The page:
Donald Trump finally put beleaguered FBI Director James Comey out of his misery.
While speaking at a FBI field office, Comey found out about his termination via a television report – and thought it was a practical joke. It was not. As Sam Cooke sang, “It’s been a long time comin’.”
Now Elizabeth Warren is leading the Democratic rallying cry as to why Comey was fired.
Warren claims Trump fired Comey to impede the investigation into collusion with Russia over election interference.
“Donald Trump doesn’t want anyone coming any place close to an active investigation into the relationship between the Russians, the Trump campaign, and Donald Trump himself.”
The problem is there’s a major flaw in Warren’s theory.
The Trump-Russia story has been a non-stop press bonanza. Firing Comey doesn’t make the investigation, an investigation that obviously sprawls beyond the purview of one man, disappear.
If anything, the firing will bring more scrutiny to the investigation. If Trump were truly guilty, the last thing he would want is more intensity on the issue.
From the National Review:
The firing will draw more attention to Comey than ever before, at least in the short term; it won’t shut down the Russia investigation, which will continue as before, just with a new leader at the top; it will stoke even more suspicions about Russia and magnify any new revelations; it might well embroil the White House in a contentious confirmation battle that re-litigates the Comey firing and focuses on the Russia controversy; and if there isn’t a confirmation battle, it will only be because Trump picks someone with a sterling reputation who is pledged to follow Russia wherever it leads. So if this is an attempted cover-up, it will almost certainly back-fire.
For this reason, the cover-up narrative makes little sense.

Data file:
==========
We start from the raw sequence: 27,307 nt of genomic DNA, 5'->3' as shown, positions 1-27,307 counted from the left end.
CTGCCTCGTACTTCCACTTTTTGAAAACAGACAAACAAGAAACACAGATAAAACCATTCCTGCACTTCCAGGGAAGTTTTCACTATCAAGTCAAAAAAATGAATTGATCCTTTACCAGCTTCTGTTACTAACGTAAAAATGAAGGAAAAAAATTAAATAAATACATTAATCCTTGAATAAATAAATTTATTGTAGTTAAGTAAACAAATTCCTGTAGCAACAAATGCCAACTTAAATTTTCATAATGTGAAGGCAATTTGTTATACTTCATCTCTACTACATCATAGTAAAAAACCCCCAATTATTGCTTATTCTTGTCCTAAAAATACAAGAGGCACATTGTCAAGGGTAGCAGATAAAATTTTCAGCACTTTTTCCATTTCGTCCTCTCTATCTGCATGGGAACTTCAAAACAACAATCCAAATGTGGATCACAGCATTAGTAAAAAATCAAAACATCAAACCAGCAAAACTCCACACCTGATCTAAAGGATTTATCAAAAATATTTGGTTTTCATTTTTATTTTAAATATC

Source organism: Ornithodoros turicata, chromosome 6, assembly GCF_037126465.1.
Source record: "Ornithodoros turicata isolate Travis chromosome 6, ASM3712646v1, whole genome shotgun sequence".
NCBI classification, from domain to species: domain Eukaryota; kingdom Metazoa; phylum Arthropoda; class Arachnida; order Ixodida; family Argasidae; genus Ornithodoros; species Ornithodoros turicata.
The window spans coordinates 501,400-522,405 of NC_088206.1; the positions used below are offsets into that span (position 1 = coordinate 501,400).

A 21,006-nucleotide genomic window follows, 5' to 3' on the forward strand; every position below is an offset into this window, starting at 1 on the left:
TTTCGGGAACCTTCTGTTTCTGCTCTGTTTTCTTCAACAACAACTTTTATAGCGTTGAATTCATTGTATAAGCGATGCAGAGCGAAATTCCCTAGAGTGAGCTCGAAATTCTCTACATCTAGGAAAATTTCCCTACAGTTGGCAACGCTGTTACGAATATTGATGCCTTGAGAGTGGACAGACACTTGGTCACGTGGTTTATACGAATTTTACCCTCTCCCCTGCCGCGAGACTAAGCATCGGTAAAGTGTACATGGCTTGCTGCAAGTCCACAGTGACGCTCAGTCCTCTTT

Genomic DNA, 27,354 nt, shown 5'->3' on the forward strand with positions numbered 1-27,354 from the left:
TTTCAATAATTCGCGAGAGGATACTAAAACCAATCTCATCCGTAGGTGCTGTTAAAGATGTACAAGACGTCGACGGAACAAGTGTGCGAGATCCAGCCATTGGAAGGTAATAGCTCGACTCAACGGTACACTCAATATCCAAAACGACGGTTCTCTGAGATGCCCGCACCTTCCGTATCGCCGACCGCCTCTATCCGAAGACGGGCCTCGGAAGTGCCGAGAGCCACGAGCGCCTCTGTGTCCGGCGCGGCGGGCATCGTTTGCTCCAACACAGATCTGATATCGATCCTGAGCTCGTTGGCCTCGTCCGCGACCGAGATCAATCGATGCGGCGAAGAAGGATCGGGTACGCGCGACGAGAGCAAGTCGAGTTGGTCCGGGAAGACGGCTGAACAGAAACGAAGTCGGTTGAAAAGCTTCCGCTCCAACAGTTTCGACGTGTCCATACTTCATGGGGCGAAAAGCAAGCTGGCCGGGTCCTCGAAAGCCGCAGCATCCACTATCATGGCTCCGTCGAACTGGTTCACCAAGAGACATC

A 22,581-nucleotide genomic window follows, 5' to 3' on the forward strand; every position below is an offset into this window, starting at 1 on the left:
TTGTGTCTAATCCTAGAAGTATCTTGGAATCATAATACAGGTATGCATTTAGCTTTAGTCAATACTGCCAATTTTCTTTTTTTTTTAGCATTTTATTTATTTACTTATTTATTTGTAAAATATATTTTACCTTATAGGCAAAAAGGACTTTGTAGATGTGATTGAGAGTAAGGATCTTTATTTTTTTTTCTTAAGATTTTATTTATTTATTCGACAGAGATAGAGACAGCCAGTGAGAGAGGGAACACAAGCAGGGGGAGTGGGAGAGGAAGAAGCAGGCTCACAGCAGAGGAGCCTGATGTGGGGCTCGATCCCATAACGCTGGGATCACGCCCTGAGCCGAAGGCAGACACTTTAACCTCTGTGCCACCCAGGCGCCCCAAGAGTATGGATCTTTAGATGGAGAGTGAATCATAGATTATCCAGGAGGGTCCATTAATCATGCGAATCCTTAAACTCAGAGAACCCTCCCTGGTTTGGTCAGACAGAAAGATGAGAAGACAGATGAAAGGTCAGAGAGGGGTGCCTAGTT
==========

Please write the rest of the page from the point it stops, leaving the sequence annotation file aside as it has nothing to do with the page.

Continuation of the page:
If the firing was tied to the Russia investigation, it was probably due to the fact Trump was annoyed at the snail’s pace of the fruitless probe.
After almost a year of digging, the only “links” are Mike Flynn’s mild transgressions and a discredited intelligence report about Trump and Russian escorts (which was propagated by a Russia-backed Democratic research firm).
Whatever the reason, the Comey circus needed to end. Democrats championed him when he prematurely (and as a rule of law, perhaps incorrectly) cleared Hillary Clinton of criminal wrongdoing.
Then Democrats hated him when he reopened the investigation so close to the November election.
They hated him even more when he recently explained his thought process on both decisions last year.
Then Democrats hated him even more when recent news broke that he misspoke (and possibly perjured himself) when he said Clinton’s top aide Huma Abedin routinely sent classified documents to her husband Anthony Weiner.
The Republicans weren’t big fans of Comey throughout this saga, either.
That’s why people on both sides of the aisle called for his firing for months. Yet now that it actually happened, it’s a national outrage.
When members of congress can’t keep their Comey narrative straight, what chance does Joe Q. Public have?
During Stephen Colbert’s opening monologue, he announced breaking news that Comey had just been fired, and his left-leaning audience cheered uproariously, much to Colbert’s chagrin.
Apparently it takes a full news cycle for partisan narratives to be formed and disseminated to the masses.